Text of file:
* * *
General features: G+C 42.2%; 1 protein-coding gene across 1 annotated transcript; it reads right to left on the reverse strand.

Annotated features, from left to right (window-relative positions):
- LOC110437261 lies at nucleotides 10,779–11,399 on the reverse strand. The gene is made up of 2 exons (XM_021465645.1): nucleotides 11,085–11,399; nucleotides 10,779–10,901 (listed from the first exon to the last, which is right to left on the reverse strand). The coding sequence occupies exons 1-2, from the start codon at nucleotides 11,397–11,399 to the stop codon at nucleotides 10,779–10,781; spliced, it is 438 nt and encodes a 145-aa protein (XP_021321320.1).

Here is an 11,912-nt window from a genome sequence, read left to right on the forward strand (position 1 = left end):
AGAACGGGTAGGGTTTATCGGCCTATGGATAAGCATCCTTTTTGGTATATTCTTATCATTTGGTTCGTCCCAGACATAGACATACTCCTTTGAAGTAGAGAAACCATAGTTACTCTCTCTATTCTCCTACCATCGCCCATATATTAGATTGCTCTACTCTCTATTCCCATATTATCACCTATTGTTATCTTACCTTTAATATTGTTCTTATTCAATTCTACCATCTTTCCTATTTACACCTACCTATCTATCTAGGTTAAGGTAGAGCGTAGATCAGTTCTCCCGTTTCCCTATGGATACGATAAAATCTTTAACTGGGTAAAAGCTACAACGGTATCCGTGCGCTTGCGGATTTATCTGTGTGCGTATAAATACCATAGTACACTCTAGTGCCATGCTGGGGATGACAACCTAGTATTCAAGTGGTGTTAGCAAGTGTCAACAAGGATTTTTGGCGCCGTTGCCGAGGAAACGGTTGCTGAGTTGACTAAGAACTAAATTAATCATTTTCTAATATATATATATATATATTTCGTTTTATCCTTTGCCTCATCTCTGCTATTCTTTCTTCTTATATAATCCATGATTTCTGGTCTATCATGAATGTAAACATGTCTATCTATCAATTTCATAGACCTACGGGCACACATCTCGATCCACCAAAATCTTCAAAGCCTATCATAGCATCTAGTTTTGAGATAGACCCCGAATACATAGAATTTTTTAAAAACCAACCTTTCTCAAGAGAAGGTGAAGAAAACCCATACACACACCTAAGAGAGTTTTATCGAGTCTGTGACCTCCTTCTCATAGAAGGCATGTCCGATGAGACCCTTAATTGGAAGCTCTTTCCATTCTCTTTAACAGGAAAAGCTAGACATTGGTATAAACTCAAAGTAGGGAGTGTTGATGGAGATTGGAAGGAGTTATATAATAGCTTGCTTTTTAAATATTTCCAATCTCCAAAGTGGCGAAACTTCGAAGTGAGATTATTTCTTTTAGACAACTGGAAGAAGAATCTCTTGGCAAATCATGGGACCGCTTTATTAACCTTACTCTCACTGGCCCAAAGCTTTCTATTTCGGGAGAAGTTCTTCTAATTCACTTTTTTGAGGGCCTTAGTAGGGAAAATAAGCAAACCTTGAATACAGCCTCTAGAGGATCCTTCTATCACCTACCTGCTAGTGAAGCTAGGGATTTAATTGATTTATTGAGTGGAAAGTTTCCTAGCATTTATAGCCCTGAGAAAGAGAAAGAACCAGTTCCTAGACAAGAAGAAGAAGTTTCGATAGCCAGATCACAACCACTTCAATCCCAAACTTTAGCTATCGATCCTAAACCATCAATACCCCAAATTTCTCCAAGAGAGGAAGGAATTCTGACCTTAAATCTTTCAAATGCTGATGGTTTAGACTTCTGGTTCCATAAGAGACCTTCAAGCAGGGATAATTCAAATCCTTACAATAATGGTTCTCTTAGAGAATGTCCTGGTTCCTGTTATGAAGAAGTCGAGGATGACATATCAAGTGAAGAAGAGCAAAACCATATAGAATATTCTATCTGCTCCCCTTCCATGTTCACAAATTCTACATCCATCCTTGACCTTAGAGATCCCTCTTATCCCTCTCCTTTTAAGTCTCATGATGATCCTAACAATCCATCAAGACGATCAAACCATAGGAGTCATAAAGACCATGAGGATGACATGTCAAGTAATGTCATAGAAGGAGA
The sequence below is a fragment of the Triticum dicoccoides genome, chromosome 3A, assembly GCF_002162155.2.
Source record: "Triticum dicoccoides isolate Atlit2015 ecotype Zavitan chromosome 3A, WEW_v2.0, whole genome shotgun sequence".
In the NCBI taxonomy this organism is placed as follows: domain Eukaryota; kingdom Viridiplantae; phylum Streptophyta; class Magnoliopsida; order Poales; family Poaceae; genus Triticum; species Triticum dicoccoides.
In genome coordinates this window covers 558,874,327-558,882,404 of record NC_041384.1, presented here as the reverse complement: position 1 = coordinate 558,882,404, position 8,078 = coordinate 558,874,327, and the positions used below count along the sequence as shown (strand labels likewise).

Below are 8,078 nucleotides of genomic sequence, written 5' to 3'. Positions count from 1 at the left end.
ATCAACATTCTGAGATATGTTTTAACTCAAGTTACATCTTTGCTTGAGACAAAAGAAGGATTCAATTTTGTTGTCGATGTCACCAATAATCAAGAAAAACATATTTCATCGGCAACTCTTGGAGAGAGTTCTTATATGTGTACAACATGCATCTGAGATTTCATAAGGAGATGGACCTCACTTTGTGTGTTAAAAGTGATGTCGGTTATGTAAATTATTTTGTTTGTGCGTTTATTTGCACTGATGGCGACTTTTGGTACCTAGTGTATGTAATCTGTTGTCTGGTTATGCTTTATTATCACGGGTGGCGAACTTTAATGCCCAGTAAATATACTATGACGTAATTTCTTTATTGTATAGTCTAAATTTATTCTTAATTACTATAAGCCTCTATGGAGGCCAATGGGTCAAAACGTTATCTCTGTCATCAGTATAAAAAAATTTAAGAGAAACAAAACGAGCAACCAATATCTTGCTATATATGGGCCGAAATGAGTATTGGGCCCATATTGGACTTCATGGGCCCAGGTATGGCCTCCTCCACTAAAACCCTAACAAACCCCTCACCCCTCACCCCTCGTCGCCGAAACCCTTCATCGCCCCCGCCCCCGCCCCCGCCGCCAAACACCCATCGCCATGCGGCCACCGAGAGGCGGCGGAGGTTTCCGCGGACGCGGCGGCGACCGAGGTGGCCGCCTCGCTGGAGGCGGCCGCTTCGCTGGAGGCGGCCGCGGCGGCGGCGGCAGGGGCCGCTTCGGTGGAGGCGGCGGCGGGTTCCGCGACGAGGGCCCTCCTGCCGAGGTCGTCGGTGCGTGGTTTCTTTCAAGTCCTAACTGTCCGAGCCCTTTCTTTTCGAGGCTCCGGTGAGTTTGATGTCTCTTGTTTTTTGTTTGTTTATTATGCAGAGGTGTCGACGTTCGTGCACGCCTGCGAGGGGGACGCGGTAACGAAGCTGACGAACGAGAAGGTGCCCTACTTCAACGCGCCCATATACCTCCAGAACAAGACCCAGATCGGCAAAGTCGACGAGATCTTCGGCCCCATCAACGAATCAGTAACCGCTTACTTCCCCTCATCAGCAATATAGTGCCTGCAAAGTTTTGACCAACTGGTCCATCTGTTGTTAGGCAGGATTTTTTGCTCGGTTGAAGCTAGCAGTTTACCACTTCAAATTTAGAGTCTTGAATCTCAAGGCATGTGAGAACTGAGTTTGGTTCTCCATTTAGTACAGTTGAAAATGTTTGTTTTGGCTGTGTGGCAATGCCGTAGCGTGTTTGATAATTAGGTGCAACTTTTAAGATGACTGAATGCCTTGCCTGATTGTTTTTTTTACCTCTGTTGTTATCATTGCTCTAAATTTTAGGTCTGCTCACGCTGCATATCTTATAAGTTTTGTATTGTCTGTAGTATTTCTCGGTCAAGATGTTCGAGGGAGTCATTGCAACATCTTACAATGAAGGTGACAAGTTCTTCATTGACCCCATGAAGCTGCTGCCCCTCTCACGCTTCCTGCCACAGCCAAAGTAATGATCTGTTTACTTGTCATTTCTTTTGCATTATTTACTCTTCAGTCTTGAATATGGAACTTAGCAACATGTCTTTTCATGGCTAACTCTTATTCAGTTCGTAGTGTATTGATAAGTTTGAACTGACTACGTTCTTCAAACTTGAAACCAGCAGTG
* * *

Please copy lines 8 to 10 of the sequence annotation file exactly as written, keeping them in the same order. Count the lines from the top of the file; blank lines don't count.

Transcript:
In the NCBI taxonomy this organism is placed as follows: domain Eukaryota; kingdom Viridiplantae; phylum Streptophyta; class Magnoliopsida; order Poales; family Poaceae; genus Triticum; species Triticum dicoccoides.
In genome coordinates this window covers 558,874,327-558,882,404 of record NC_041384.1, presented here as the reverse complement: position 1 = coordinate 558,882,404, position 8,078 = coordinate 558,874,327, and the positions used below count along the sequence as shown (strand labels likewise).

Below are 8,078 nucleotides of genomic sequence, written 5' to 3'. Positions count from 1 at the left end.